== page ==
• Fertility drugs.
  • Medications for cosmetic or hair growth purposes.
  • Vitamins and minerals.
  • Drugs for smoking cessation.
  • Cough and cold symptom medications.
  • Nonprescription drugs.

For details about the Medicaid prescription plan in your state, you can check: offsite link

NOTE: Pharmacists or their assistants are required to offer prescription medicine counseling to Medicaid patients and to review their medicine usage. Mail-order pharmacies must provide toll-free telephone service. The offer to counsel must include all important aspects of the medicine, such as its description, dosage form, length of treatment, special directions, common severe side effects, interactions and their avoidance or remedy, storage, the way to handle a missed dose, and techniques for self-monitoring treatment, such as blood testing by diabetics.

Medicaid Pays Health Insurance Premiums

All states have programs to pay private health insurance premiums. If you have private insurance and qualify for Medicaid's insurance premium payment program, it is an excellent way to continue with the same medical care you have been receiving but without having to continue to pay your health insurance premiums.

Cost Effective: State Medicaid health insurance premium payment programs (HIPPs) must be cost effective so they typically require proof that it would be cheaper for Medicaid to pay your health insurance premium than to be sole payer of your medical bills if you lost the coverage. Usually, as part of the application process, you must show that the insurance company is routinely paying more in claims than the amount of your insurance premiums. In some states the requirement is the the insurance company routinely pay as much as double the premiums.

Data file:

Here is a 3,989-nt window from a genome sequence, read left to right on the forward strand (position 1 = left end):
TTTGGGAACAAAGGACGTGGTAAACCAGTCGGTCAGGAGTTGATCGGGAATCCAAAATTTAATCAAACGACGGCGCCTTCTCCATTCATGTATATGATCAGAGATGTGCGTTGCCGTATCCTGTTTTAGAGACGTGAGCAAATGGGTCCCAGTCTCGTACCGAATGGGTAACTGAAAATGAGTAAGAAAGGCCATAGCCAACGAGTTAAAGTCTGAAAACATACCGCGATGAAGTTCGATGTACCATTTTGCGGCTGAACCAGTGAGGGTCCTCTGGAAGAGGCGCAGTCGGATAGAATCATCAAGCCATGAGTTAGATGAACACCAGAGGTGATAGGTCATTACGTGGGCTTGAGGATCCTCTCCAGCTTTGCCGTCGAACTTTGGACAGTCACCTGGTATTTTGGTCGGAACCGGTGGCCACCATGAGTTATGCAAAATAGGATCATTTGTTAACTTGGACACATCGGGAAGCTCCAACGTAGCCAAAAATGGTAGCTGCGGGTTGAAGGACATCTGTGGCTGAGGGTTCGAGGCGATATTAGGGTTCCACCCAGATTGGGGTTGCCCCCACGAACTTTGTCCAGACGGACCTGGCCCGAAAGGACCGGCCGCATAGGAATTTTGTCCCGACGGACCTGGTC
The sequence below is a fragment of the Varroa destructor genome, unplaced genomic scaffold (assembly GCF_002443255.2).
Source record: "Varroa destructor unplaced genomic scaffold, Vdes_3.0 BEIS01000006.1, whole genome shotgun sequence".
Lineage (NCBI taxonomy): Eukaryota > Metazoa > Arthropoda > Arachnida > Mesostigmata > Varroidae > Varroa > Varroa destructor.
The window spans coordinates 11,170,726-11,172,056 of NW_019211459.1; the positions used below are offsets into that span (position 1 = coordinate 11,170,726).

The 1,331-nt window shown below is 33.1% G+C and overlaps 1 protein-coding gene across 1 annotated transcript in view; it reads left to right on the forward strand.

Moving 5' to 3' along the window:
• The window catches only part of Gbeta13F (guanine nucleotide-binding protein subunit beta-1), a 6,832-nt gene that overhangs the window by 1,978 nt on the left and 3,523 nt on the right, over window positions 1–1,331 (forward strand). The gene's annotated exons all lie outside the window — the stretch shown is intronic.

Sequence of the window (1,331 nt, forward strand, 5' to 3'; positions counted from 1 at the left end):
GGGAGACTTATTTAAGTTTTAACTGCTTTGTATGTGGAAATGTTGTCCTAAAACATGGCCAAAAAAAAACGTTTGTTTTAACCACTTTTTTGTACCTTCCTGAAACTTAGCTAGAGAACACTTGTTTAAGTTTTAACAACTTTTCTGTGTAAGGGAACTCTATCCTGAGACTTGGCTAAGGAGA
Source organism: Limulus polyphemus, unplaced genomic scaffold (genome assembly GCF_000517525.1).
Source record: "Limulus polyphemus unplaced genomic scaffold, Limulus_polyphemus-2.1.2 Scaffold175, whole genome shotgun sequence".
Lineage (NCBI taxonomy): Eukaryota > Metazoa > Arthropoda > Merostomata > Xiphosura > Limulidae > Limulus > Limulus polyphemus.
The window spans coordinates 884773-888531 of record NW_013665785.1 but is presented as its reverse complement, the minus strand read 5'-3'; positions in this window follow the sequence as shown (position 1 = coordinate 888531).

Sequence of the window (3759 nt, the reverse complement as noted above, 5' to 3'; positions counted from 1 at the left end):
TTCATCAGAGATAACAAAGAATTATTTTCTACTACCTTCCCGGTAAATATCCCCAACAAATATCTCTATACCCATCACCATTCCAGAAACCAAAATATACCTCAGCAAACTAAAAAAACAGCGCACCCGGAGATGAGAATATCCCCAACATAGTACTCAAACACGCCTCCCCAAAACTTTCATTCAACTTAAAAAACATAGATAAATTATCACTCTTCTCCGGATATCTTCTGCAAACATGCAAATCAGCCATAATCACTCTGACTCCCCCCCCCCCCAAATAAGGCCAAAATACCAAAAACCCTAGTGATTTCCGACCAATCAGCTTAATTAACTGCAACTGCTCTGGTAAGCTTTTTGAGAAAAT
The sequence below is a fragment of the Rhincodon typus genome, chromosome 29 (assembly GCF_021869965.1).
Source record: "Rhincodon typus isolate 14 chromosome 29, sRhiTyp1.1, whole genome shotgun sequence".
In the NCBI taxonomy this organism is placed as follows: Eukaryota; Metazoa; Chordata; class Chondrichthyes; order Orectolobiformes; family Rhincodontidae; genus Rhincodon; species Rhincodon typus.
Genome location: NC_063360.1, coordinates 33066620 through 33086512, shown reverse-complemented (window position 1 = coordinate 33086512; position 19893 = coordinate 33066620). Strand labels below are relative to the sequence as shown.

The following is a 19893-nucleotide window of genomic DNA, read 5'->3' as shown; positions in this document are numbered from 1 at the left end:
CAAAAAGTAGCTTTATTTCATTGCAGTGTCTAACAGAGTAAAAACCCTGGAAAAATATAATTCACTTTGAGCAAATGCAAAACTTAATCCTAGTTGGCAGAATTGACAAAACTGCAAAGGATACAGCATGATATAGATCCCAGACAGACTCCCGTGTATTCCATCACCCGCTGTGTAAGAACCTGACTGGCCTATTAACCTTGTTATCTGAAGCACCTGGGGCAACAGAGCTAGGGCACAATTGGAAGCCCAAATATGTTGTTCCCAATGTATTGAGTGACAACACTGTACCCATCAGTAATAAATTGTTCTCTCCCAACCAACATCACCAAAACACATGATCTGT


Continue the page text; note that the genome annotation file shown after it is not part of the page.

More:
Health Insurance Plans Which Are Covered: Most states will pay any health insurance premium provided the plan is broad enough to be cost effective from Medicaid's point-of-view. This includes individual health plans, group plans, even COBRA employer group extended coverage and "post-group" further extended coverage. The primary exception is that some states will not pay the premiums of their state's high risk health plan pool. To learn more about high risk plans, see: How To Obtain Health Insurance.

Check with your state's Medicaid program for the details and requirements of your state's HIPP program.